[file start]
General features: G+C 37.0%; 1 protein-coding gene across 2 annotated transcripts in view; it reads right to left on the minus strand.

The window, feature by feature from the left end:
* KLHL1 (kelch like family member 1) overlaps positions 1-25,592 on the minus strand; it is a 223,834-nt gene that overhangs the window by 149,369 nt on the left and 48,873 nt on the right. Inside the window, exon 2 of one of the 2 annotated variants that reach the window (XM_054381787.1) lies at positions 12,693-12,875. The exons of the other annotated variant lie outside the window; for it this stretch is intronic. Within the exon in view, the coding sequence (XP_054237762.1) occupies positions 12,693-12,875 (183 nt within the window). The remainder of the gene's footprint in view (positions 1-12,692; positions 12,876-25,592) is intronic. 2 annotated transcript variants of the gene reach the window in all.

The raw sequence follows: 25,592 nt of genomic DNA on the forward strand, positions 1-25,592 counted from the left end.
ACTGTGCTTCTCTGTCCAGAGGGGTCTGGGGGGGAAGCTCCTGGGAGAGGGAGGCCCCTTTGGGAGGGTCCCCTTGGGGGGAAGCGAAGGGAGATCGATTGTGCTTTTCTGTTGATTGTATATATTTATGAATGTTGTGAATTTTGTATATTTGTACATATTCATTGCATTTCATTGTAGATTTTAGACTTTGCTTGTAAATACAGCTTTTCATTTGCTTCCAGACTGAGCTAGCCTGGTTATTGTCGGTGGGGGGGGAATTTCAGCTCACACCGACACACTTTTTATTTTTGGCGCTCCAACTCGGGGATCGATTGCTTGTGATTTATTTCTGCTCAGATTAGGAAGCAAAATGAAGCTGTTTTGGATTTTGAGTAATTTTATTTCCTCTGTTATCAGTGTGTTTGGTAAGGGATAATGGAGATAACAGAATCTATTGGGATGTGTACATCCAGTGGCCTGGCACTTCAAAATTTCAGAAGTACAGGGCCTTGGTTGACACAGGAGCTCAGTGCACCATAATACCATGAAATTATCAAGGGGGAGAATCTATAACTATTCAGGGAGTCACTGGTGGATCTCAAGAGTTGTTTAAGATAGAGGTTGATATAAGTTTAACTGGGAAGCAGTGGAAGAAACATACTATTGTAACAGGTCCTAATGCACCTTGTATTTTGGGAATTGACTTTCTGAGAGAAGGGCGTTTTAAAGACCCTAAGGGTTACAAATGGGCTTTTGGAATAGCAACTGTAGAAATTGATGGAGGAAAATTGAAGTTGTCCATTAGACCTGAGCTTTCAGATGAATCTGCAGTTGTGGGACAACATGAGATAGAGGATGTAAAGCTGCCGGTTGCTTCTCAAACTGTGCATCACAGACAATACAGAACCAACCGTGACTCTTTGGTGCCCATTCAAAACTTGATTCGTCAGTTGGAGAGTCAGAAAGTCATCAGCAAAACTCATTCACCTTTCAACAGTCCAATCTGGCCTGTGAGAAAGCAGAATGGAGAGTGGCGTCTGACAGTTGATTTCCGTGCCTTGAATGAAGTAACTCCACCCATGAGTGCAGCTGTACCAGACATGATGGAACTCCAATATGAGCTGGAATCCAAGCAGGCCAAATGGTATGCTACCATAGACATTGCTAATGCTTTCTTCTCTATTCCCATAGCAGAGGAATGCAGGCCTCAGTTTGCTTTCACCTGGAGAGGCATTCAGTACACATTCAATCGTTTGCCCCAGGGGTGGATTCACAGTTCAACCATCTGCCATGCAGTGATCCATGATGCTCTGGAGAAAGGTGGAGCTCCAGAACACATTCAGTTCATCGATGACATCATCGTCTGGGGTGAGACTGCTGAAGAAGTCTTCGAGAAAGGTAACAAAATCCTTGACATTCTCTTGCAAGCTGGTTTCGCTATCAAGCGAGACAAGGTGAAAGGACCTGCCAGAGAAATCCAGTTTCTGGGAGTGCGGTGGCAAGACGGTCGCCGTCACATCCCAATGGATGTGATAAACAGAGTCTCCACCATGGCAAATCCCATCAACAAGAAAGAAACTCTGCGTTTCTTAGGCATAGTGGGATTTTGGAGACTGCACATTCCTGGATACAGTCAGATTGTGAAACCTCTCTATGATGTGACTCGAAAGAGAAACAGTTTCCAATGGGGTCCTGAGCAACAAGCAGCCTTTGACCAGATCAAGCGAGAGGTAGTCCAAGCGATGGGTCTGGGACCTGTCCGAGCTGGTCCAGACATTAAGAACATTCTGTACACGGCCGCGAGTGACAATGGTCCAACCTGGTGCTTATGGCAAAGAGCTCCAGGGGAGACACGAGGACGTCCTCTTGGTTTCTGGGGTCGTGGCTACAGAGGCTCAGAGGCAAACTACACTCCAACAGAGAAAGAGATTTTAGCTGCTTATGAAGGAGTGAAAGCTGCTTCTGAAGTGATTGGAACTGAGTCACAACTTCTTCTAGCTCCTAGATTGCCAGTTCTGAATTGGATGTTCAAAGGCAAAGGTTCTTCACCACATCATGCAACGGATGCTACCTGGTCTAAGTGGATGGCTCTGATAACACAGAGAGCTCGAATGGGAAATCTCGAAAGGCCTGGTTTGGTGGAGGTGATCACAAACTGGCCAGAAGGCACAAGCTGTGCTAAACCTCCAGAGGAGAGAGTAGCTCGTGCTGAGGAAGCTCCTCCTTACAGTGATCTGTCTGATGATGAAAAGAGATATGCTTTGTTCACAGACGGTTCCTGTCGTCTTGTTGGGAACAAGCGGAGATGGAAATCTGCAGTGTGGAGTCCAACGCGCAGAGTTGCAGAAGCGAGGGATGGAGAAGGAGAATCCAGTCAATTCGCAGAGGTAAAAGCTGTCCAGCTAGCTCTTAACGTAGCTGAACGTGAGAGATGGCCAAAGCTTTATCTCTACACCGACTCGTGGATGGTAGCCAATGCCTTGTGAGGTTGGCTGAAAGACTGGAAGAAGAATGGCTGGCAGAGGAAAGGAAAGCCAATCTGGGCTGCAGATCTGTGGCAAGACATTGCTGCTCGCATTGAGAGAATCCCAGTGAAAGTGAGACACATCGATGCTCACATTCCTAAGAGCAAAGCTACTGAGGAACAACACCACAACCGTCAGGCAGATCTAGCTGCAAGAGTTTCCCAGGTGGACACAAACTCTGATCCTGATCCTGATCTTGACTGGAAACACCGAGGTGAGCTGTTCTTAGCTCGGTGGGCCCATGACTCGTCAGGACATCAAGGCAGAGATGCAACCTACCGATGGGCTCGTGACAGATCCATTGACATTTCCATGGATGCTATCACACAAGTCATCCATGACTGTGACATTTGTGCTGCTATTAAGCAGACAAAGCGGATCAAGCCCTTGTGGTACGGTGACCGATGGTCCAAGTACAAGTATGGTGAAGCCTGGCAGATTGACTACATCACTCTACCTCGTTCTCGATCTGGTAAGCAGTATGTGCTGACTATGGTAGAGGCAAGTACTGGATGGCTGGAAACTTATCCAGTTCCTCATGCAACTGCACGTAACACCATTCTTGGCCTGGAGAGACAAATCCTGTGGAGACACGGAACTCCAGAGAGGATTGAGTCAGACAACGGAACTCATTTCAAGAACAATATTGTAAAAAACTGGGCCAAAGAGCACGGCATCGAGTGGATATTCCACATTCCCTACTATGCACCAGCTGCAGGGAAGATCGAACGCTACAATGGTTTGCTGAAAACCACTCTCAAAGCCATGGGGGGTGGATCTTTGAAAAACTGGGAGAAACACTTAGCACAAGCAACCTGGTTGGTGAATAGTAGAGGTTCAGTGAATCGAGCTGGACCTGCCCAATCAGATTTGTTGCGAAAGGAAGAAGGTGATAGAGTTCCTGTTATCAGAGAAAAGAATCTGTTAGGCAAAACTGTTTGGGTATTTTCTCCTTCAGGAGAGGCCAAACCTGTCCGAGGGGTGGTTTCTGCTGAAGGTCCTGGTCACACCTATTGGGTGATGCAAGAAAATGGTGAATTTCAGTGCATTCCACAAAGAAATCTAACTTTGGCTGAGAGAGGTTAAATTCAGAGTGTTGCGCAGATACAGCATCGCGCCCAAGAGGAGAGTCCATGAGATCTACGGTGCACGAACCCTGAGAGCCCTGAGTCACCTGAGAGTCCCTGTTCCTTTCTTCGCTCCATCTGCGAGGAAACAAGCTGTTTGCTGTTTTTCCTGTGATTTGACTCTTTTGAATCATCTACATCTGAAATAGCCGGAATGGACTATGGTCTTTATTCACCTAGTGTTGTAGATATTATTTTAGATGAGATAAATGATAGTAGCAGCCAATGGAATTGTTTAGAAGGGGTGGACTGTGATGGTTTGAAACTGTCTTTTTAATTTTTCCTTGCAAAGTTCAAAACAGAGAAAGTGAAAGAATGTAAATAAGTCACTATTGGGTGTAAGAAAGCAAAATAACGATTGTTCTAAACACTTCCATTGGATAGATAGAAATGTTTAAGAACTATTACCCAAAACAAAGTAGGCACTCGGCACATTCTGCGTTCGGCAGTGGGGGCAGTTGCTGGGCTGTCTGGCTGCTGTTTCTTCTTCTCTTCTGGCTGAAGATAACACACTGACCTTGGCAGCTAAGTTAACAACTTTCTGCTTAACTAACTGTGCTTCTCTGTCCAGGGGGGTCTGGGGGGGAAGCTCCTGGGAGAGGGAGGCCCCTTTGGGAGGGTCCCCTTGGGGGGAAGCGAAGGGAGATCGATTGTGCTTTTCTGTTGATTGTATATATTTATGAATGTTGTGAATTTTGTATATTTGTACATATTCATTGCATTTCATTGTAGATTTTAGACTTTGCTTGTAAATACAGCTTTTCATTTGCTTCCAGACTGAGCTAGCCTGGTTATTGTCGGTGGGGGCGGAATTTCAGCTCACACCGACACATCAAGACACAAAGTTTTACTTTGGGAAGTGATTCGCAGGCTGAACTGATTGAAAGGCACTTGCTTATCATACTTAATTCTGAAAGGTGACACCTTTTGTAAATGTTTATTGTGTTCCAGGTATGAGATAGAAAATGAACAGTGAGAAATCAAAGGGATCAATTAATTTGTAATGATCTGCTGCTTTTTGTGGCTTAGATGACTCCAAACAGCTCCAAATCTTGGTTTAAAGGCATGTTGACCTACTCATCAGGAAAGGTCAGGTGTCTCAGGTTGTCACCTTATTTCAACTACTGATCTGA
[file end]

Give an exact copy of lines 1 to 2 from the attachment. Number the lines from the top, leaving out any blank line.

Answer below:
General features: G+C 37.0%; 1 protein-coding gene across 2 annotated transcripts in view; it reads right to left on the minus strand.

The window, feature by feature from the left end: